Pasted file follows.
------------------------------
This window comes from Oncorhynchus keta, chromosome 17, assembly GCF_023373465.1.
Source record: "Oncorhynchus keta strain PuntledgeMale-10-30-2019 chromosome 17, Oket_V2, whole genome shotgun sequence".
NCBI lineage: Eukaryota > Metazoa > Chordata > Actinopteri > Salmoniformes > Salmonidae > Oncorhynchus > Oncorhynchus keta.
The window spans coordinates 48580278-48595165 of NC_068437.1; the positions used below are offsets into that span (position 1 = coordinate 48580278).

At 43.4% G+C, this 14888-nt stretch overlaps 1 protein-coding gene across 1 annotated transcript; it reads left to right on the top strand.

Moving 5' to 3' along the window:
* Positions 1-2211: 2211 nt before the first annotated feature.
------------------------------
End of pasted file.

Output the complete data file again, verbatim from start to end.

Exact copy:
This window comes from Oncorhynchus keta, chromosome 17, assembly GCF_023373465.1.
Source record: "Oncorhynchus keta strain PuntledgeMale-10-30-2019 chromosome 17, Oket_V2, whole genome shotgun sequence".
NCBI lineage: Eukaryota > Metazoa > Chordata > Actinopteri > Salmoniformes > Salmonidae > Oncorhynchus > Oncorhynchus keta.
The window spans coordinates 48580278-48595165 of NC_068437.1; the positions used below are offsets into that span (position 1 = coordinate 48580278).

At 43.4% G+C, this 14888-nt stretch overlaps 1 protein-coding gene across 1 annotated transcript; it reads left to right on the top strand.

Moving 5' to 3' along the window:
* Positions 1-2211: 2211 nt before the first annotated feature.